Williamson said while those two indicators are encouraging, it may take several weeks to learn whether many of those hospitalized will worsen and require ICUs and ventilators, and possibly lead to a rise in deaths. He said another possibility is that younger people are being admitted for COVID-19 but may not become sick enough to require more of the hospitals’ resources, and doctors are getting better at caring for coronavirus patients.
“We just don’t know yet. We don’t know which way we’re going to go,” Williamson said. “We just know we got a whole lot more cases than we had a month ago, and we’ve got a lot more hospitalizations than we had a month ago.”
Williamson said that from the week beginning June 29 to the week starting July 5, the average number of daily COVID-19 hospitalizations increased by 140, rising from 658 hospitalizations to 798 hospitalizations on average during that time. He believes the number of confirmed cases will continue to spike after Fourth of July celebrations.
For six straight days, Alabama has added more than 900 new COVID-19 cases daily, and on Monday the state recorded 925 new cases, and the 14-day average of new cases was also higher than it’s been since the pandemic began, at 1,025.
While testing has increased in Alabama, so too has the percent of tests that are positive, a marker public health experts say shows that there still isn’t enough testing and many cases are going undetected.
We just know we got a whole lot more cases than we had a month ago, and we've got a lot more hospitalizations than we had a month ago.”
The 14-day average of percent positivity was 13.5 percent on Monday, and taking into account incomplete data on negative tests in April, which inflated the positivity percentage, the data Monday was at a record high. Public health experts say the number should be at or below five percent.
The seven-day and 14-day average of daily COVID-19 deaths both were at 11 on Monday, and the numbers have remained largely steady for most of May, June and July.
In the last week, there have been 79 COVID-19 deaths in the state. Since the pandemic began, there have been 984 deaths in Alabama attributed to the virus, and the Alabama Department of Public Health estimates that 23 more deaths are likely due to COVID-19.
Governor awards $48 million to Department of Education, up to $50 million for higher education
Gov. Kay Ivey on Monday awarded $48 million of the Governor’s Emergency Education Relief Fund (GEERF) to the Alabama State Department of Education in response to challenges related to COVID-19. This allocation will enable schools to enact policies established in the Alabama State Department of Education’s Roadmap to Reopening Schools.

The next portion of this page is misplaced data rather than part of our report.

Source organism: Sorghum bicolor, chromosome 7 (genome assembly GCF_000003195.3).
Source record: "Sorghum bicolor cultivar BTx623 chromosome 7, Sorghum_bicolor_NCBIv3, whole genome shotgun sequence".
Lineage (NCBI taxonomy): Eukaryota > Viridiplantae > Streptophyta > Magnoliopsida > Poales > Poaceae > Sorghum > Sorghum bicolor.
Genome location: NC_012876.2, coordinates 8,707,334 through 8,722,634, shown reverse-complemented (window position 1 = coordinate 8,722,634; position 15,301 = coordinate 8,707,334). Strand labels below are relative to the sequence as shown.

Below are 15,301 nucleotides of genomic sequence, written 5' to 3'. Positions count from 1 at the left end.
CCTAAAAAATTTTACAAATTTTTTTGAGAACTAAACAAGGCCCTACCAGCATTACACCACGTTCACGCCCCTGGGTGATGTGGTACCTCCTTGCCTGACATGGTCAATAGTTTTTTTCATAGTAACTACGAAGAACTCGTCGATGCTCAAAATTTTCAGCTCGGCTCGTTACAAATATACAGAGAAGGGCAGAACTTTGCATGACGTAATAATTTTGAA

As schools across Alabama are navigating increased challenges related to COVID-19, this initial investment will assist by providing budget stability, enable distance learning for any student that seeks it, and get additional resources to students most in need.
The allocation will be used as follows:
- $10 million to equip all school buses with WiFi capabilities to increase internet connectivity and help bridge the digital divide
- $4 million to improve remote learning opportunities by providing digital textbook and library resources for all students
- $26 million to provide additional academic support to bridge learning and achievement gaps
- $9 million to support intensive before and after school tutoring resources for learning and remediation in schools
Additionally, Alabama institutions of higher education will be able to submit requests for a combined reimbursement of up to $50 million of the federal Coronavirus Aid, Relief, and Economic Security Act (CARES Act). Alabama received approximately $1.9 billion of CARES Act funding to respond to and mitigate the coronavirus pandemic. Alabama Act 2020-199 designated up to $118.3 million of the Coronavirus Relief Fund for any lawful purpose as provided by the United States Congress, the United States Treasury Department, or any other federal entity of competent jurisdiction.
“I am pleased to invest in our state’s greatest asset – our students,” Governor Ivey said. “As we respond and adapt to COVID-19, we must ensure that our local school districts and institutions of higher education receive necessary support and provide our students full access to their educational opportunities. Closing school during the pandemic disproportionately impacts students who are already struggling, and it is our obligation to provide as much stability and access possible in these uncertain times.”